Can Vision Training for Baseball Players Help Your Game?

Performing for sports relies on vision far more than any other sense. While hearing is important for communication and feeling helps you develop muscle memory to carry out skillful actions, without healthy vision, playing sports is nearly impossible.

In baseball training, maintaining healthy vision is especially important. The size of the ball alongside its quick movement and the speed of the overall game make highly trained eyes indispensable for little league as well as professional-level play.

Consider the following aspects of the game of baseball and how vision training can be a huge asset for players.

Small Ball that Travels Long Distances

A baseball is one of the smallest balls in American sports. Among the major sports we play, only the golf ball is smaller. The baseball’s small size is part of the skill challenge of the game; it travels long distances quickly, which forces baseball players to train their vision and reflexes to follow it accurately.

While the distance from pitcher to batter is short, the pitcher largely determines the overall speed of the pall and pitches it in unpredictable patterns. The batter must follow the ball and attempt to predict its response to the environment to hit it with the bat. Baseball vision training can be helpful for improving reactions in this tough and fast-paced task.

Fast-Paced Movement of Players

If the batter succeeds, the ball flies at great speed in a direction that corresponds to the angle at which it struck the bat. All defending players must then follow the ball as it moves through the air while simultaneously watching the movement of the team at bat.

Team members who belong to the batting team move quickly across the diamond and must also keep their eyes on the location of the ball. Defending player movements offer hints to player movement, so developing the use of peripheral vision in baseball training is also an essential skill.

Defending players have to watch the actions and movement of outfielders and basemen while tracking batting player movement. Switching between targets requires excessive changes of near and far vision faculties.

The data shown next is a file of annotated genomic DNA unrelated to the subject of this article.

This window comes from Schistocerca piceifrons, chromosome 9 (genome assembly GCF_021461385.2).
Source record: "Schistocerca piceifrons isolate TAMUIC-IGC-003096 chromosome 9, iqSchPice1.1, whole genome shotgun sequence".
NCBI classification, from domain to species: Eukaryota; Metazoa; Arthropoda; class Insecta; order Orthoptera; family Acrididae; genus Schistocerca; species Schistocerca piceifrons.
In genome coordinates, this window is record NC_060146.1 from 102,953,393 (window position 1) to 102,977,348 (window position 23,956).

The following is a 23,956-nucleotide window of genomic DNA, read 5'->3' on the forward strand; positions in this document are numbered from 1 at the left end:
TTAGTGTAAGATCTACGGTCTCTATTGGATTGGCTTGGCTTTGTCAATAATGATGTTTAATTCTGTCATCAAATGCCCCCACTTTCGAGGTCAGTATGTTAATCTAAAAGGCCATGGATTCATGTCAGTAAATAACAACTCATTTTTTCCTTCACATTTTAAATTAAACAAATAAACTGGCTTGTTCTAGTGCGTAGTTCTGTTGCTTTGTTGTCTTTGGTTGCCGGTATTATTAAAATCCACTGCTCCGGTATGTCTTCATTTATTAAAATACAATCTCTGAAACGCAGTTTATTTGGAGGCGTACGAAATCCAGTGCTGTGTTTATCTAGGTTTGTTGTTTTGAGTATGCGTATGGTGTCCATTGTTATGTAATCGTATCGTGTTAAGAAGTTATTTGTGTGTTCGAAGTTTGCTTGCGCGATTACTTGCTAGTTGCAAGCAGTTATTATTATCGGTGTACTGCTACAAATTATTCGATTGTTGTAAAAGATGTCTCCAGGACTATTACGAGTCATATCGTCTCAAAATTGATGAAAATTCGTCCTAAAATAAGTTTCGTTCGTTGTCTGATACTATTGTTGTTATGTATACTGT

Concentration & Coordination

For common tasks such as tracking a pitch and receiving the ball from an outfielder, baseball players train their vision to focus on the moving ball and remain focused. Vision systems also have to send information to the brain about what movements will be necessary to carry out a task required in the game, such as swinging the bat toward the ball or pitching the ball to a baseman.

How Vision Affects Baseball Screenings

To ensure potential players can perform these tasks, coaches and trainers carry out screenings for baseball candidates. Baseline testing often consists of such exercises as:

  • Broad Jump & Single-Leg Jump
  • Chest Press
  • 10 & 20-Yard Dash
  • 5-10-5 Pro Agility Test
  • Skills Test (According to Position)

The skills test examines the muscular, reflexive, and visual skill according to the position for which the player is attempting to join. Visually, it will determine whether the player can carry out the tasks listed in the section above at an acceptable level.

The remaining tests require developed hand-eye coordination, crisp near and far vision, and the ability to switch between the two. These are the major visual skills that will allow players to excel on the baseball field.

For athletes who have the physical strength and training to perform in baseball but lack the proper vision skills, vision therapy for sports enhancement can hone players’ ability to perform basic baseball tasks at a baseline. For athletes whose vision is acceptable but would like to perform better at baseball, vision therapy provides baseball vision training that players need to improve coordination and performance.

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